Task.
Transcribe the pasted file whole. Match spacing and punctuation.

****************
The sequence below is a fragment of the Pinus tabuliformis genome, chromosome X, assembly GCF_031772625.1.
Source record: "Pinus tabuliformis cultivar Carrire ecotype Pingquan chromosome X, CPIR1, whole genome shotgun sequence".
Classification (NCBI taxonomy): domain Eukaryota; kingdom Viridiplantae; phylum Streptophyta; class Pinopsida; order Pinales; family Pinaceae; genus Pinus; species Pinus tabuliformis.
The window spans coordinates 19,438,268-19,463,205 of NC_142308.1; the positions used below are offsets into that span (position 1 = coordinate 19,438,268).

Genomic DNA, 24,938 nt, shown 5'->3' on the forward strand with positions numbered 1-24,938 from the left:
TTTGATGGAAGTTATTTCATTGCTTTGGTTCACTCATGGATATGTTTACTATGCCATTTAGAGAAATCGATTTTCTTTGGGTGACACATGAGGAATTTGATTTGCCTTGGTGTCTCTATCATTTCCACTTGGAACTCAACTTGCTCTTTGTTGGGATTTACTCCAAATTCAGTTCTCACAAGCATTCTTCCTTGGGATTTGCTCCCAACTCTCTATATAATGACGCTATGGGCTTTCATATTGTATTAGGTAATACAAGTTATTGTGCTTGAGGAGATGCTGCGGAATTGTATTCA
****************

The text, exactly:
The sequence below is a fragment of the Pinus tabuliformis genome, chromosome X, assembly GCF_031772625.1.
Source record: "Pinus tabuliformis cultivar Carrire ecotype Pingquan chromosome X, CPIR1, whole genome shotgun sequence".
Classification (NCBI taxonomy): domain Eukaryota; kingdom Viridiplantae; phylum Streptophyta; class Pinopsida; order Pinales; family Pinaceae; genus Pinus; species Pinus tabuliformis.
The window spans coordinates 19,438,268-19,463,205 of NC_142308.1; the positions used below are offsets into that span (position 1 = coordinate 19,438,268).

Genomic DNA, 24,938 nt, shown 5'->3' on the forward strand with positions numbered 1-24,938 from the left:
TTTGATGGAAGTTATTTCATTGCTTTGGTTCACTCATGGATATGTTTACTATGCCATTTAGAGAAATCGATTTTCTTTGGGTGACACATGAGGAATTTGATTTGCCTTGGTGTCTCTATCATTTCCACTTGGAACTCAACTTGCTCTTTGTTGGGATTTACTCCAAATTCAGTTCTCACAAGCATTCTTCCTTGGGATTTGCTCCCAACTCTCTATATAATGACGCTATGGGCTTTCATATTGTATTAGGTAATACAAGTTATTGTGCTTGAGGAGATGCTGCGGAATTGTATTCA